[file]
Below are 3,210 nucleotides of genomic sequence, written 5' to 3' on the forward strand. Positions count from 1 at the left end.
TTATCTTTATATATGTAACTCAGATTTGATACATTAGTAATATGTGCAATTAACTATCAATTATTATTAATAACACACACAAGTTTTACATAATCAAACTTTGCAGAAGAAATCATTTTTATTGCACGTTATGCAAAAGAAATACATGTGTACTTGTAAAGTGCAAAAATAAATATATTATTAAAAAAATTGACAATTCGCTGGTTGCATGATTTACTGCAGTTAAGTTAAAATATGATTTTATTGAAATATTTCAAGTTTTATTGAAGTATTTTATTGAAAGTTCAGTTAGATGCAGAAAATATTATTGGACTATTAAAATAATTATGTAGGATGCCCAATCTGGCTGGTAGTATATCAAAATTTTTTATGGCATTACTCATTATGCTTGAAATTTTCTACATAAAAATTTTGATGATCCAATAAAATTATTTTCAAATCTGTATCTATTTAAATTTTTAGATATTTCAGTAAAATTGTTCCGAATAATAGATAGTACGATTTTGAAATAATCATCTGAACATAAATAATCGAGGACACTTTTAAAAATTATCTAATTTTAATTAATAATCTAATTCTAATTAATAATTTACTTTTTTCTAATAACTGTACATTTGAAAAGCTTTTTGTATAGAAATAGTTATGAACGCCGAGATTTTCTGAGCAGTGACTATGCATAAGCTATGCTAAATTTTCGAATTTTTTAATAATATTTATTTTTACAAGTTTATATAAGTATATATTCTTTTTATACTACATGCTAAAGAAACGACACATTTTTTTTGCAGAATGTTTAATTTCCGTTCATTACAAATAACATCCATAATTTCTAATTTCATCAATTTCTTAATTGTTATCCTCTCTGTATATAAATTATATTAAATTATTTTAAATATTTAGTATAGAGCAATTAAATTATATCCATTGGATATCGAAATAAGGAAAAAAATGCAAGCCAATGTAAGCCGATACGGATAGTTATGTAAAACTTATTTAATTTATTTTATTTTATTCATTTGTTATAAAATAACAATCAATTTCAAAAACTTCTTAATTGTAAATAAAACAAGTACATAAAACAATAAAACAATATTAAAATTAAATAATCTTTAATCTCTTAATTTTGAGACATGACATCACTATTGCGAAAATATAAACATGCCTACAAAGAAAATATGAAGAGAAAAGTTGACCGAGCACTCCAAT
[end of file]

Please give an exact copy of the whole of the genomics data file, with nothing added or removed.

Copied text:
Below are 3,210 nucleotides of genomic sequence, written 5' to 3' on the forward strand. Positions count from 1 at the left end.
TTATCTTTATATATGTAACTCAGATTTGATACATTAGTAATATGTGCAATTAACTATCAATTATTATTAATAACACACACAAGTTTTACATAATCAAACTTTGCAGAAGAAATCATTTTTATTGCACGTTATGCAAAAGAAATACATGTGTACTTGTAAAGTGCAAAAATAAATATATTATTAAAAAAATTGACAATTCGCTGGTTGCATGATTTACTGCAGTTAAGTTAAAATATGATTTTATTGAAATATTTCAAGTTTTATTGAAGTATTTTATTGAAAGTTCAGTTAGATGCAGAAAATATTATTGGACTATTAAAATAATTATGTAGGATGCCCAATCTGGCTGGTAGTATATCAAAATTTTTTATGGCATTACTCATTATGCTTGAAATTTTCTACATAAAAATTTTGATGATCCAATAAAATTATTTTCAAATCTGTATCTATTTAAATTTTTAGATATTTCAGTAAAATTGTTCCGAATAATAGATAGTACGATTTTGAAATAATCATCTGAACATAAATAATCGAGGACACTTTTAAAAATTATCTAATTTTAATTAATAATCTAATTCTAATTAATAATTTACTTTTTTCTAATAACTGTACATTTGAAAAGCTTTTTGTATAGAAATAGTTATGAACGCCGAGATTTTCTGAGCAGTGACTATGCATAAGCTATGCTAAATTTTCGAATTTTTTAATAATATTTATTTTTACAAGTTTATATAAGTATATATTCTTTTTATACTACATGCTAAAGAAACGACACATTTTTTTTGCAGAATGTTTAATTTCCGTTCATTACAAATAACATCCATAATTTCTAATTTCATCAATTTCTTAATTGTTATCCTCTCTGTATATAAATTATATTAAATTATTTTAAATATTTAGTATAGAGCAATTAAATTATATCCATTGGATATCGAAATAAGGAAAAAAATGCAAGCCAATGTAAGCCGATACGGATAGTTATGTAAAACTTATTTAATTTATTTTATTTTATTCATTTGTTATAAAATAACAATCAATTTCAAAAACTTCTTAATTGTAAATAAAACAAGTACATAAAACAATAAAACAATATTAAAATTAAATAATCTTTAATCTCTTAATTTTGAGACATGACATCACTATTGCGAAAATATAAACATGCCTACAAAGAAAATATGAAGAGAAAAGTTGACCGAGCACTCCAAT